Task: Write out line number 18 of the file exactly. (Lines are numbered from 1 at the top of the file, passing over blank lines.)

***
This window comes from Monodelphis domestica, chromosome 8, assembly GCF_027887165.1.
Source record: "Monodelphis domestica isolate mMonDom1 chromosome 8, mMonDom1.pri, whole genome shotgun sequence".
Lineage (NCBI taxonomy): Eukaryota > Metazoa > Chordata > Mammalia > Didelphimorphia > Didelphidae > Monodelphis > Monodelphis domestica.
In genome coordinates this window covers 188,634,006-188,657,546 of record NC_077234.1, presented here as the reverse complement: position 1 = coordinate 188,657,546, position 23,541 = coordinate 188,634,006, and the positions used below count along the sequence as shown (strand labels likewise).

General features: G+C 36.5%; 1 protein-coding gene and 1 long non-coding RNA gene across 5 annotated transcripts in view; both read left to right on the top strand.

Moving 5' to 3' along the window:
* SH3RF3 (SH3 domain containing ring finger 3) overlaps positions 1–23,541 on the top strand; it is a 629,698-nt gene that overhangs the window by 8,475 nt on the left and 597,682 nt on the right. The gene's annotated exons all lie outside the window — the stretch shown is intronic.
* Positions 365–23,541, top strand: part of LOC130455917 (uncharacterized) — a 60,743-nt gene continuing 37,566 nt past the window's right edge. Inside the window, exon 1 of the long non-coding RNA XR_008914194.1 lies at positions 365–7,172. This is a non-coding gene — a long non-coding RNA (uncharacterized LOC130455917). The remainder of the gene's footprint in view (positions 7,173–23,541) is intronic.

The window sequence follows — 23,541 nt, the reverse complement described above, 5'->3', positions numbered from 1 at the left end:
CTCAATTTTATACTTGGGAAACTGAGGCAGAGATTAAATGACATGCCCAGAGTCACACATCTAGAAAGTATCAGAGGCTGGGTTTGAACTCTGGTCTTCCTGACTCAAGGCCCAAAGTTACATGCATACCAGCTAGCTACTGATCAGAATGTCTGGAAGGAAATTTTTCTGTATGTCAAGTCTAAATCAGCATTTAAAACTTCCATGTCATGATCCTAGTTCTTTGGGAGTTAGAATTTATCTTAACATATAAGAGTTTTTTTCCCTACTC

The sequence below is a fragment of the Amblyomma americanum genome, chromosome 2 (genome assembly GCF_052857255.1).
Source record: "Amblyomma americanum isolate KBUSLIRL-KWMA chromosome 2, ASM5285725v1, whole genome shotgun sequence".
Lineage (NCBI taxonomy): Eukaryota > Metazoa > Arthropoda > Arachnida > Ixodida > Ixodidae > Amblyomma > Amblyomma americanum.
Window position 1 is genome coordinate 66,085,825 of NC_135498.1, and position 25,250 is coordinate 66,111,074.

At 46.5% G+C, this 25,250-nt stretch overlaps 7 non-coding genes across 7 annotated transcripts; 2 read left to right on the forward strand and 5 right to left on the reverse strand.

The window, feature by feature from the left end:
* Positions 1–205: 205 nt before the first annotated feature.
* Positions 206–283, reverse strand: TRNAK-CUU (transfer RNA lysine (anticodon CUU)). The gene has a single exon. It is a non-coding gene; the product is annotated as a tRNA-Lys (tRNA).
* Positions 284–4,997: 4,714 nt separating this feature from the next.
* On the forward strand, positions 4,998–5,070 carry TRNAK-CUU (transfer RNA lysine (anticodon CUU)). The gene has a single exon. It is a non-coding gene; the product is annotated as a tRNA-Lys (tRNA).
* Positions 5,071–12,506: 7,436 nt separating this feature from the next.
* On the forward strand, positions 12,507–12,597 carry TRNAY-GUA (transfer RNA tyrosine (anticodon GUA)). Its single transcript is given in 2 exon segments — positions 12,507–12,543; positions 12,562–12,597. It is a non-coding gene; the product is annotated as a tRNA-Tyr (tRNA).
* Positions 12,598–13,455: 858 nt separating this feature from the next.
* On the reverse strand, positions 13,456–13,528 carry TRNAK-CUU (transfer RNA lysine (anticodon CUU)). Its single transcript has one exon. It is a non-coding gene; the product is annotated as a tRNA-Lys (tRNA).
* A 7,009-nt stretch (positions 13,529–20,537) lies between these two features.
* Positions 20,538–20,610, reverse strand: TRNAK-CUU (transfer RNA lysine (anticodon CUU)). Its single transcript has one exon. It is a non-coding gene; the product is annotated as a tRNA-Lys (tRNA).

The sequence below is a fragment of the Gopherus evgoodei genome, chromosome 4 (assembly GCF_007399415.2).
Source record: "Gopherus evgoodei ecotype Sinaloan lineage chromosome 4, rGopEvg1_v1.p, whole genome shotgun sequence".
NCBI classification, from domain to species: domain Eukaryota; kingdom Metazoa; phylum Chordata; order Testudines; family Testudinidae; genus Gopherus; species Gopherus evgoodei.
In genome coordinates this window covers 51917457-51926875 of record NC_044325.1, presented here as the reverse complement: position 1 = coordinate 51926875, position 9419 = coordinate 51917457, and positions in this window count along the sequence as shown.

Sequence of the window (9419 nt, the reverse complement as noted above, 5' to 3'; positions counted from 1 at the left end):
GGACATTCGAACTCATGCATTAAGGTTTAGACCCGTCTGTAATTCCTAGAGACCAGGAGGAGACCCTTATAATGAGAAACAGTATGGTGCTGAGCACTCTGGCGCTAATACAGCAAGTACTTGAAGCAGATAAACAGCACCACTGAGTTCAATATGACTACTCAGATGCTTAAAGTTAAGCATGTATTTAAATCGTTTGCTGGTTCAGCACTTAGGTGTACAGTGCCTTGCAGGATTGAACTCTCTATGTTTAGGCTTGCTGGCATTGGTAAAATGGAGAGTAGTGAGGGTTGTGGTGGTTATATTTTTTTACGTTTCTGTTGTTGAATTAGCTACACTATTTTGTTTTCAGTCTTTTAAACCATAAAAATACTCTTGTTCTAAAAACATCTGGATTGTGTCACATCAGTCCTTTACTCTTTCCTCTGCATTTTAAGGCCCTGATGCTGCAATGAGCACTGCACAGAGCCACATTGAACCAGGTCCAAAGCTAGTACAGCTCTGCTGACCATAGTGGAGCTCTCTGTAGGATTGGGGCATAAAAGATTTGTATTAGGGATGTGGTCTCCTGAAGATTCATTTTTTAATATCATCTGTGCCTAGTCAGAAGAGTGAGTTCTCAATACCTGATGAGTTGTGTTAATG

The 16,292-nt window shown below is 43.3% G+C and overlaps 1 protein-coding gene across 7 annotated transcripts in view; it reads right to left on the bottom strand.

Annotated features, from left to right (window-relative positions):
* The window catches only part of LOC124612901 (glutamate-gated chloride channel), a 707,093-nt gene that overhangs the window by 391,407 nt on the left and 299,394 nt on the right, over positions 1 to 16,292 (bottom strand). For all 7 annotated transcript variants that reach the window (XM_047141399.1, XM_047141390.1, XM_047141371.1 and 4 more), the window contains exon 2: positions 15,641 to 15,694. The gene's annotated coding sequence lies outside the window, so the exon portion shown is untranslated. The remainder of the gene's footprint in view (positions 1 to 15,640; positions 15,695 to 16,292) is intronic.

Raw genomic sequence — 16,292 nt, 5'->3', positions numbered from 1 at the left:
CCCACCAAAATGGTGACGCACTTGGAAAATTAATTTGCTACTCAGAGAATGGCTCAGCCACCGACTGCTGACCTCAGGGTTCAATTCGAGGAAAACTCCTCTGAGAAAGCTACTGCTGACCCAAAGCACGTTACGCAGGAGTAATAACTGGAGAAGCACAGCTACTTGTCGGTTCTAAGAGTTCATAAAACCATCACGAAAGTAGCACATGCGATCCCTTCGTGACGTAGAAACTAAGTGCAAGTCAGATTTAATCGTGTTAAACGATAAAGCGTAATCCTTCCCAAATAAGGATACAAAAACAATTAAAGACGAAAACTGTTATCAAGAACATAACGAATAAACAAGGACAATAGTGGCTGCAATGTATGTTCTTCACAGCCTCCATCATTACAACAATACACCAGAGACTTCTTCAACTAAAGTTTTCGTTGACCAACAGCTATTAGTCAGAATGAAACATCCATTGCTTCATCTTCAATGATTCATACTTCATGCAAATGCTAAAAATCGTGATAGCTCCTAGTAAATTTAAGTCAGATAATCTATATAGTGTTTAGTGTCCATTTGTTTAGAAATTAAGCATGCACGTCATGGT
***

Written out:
* Positions 206–283, reverse strand: TRNAK-CUU (transfer RNA lysine (anticodon CUU)). The gene has a single exon. It is a non-coding gene; the product is annotated as a tRNA-Lys (tRNA).